Naltrexone & Autism

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No one in the DAN! community is able to decide in which direction the immune system may be dysregulated or which way it should be 'modulated'. It all sounds very scientific but if they can't tell up from down, hyper from hypo, or stimulate from suppress, it starts to sound like a big crap shoot. Let's just call it what it is: Immune-Tinkering. No different from fixing a CD player by randomly adjusting trim potentiometers on the laser block. You might get lucky and tweak the right one in the right direction on your first try but without the proper test equipment it's hit or miss. It's like asking a sex therapist for advice on immunology. Nobody would do that right?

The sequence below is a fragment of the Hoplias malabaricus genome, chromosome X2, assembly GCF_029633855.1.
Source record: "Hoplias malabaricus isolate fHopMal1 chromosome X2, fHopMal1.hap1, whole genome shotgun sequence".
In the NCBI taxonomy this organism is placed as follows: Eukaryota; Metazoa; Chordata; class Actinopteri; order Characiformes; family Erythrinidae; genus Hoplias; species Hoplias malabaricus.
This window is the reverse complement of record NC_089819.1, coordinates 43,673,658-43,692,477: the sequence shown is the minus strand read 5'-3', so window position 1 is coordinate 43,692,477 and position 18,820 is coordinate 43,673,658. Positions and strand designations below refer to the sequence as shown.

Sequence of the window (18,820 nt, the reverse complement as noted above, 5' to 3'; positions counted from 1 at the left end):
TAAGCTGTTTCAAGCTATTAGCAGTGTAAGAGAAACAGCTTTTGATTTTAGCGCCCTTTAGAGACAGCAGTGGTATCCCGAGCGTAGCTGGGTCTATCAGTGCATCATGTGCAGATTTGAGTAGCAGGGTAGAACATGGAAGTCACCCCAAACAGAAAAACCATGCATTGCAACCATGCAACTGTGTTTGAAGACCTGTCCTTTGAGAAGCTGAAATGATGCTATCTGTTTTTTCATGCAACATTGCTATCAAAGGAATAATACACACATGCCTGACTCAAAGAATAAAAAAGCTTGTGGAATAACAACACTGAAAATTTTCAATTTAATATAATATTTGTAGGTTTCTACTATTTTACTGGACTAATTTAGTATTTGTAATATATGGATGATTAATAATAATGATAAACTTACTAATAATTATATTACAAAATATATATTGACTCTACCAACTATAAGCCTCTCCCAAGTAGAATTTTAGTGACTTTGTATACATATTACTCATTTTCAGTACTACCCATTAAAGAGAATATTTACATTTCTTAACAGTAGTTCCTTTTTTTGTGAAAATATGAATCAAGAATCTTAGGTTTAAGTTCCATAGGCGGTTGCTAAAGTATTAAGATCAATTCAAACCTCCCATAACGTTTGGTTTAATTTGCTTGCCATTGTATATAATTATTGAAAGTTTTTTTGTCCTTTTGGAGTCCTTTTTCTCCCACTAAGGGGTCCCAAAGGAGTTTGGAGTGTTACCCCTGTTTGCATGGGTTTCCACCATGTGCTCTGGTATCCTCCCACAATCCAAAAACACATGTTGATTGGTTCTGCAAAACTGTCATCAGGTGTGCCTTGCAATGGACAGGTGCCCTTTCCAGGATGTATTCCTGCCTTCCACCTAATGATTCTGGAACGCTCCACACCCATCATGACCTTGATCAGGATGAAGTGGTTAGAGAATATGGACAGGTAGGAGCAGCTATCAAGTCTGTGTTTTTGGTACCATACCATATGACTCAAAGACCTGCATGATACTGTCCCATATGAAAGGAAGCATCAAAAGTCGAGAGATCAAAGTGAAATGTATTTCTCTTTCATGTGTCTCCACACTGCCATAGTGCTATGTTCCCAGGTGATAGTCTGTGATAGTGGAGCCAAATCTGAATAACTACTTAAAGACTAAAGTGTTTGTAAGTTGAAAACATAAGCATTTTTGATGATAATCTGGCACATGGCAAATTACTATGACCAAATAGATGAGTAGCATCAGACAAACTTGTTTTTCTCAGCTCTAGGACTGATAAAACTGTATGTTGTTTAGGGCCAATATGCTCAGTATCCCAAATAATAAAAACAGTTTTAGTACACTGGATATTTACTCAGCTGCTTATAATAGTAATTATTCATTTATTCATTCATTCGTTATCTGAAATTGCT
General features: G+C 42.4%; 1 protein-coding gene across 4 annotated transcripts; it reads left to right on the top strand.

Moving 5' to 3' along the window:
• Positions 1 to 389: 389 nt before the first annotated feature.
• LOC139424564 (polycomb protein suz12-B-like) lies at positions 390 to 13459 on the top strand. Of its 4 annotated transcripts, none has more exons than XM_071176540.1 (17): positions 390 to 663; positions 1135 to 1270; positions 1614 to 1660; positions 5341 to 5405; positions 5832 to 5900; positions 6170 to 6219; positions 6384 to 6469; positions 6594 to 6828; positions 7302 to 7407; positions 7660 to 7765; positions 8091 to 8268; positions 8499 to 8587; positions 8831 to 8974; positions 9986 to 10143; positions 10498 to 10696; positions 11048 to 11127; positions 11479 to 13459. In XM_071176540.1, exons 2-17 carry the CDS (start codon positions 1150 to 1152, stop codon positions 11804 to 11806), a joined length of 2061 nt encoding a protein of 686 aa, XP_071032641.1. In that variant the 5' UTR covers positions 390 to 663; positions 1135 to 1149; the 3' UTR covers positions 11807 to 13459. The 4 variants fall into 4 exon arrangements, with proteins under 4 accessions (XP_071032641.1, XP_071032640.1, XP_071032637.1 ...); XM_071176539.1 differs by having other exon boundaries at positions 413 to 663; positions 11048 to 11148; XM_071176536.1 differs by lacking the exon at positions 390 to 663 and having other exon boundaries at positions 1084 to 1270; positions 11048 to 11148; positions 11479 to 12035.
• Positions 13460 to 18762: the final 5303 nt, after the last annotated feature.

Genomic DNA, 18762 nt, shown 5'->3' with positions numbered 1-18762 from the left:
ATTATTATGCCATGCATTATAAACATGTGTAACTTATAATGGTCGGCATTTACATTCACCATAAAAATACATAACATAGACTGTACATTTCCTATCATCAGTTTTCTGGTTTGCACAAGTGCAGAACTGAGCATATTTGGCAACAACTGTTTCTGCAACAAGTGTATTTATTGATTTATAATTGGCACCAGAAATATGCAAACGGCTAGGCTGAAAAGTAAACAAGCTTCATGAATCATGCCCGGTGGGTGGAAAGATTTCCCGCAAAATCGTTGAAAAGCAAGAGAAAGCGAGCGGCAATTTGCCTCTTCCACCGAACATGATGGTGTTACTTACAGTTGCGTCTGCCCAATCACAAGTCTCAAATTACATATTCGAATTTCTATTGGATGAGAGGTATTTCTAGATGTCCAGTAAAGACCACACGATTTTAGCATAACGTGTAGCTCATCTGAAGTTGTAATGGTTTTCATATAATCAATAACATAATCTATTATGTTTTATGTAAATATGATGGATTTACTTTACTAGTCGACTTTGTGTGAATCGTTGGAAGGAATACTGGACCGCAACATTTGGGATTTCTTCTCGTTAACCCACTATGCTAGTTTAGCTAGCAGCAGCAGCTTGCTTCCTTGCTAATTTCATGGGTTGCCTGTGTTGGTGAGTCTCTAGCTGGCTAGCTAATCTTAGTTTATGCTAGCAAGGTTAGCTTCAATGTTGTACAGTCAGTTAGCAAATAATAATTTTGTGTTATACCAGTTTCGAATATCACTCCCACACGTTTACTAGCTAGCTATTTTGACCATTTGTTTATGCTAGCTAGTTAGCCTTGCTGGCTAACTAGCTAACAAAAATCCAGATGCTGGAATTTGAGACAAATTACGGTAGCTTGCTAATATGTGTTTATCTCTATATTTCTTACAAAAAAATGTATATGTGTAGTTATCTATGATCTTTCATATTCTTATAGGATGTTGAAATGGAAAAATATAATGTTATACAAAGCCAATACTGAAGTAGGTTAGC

Not Mercury
One theory states that autistic individuals have too much beta-endorphins in their central nervous system. This theory goes on to posit that naltrexone blocks the action of opiate receptors, and thus, reduces the level of endorphins.
Stephen Edelson
About 1/3 of treated children exhibit good responses to NTX used at appropriate low doses, although none has been cured. 1/3 exhibit variable and modest benefits under optimal dosing conditions, while 1/3 exhibit essentially no benefits. A few worsen.
Jaak Panksepp

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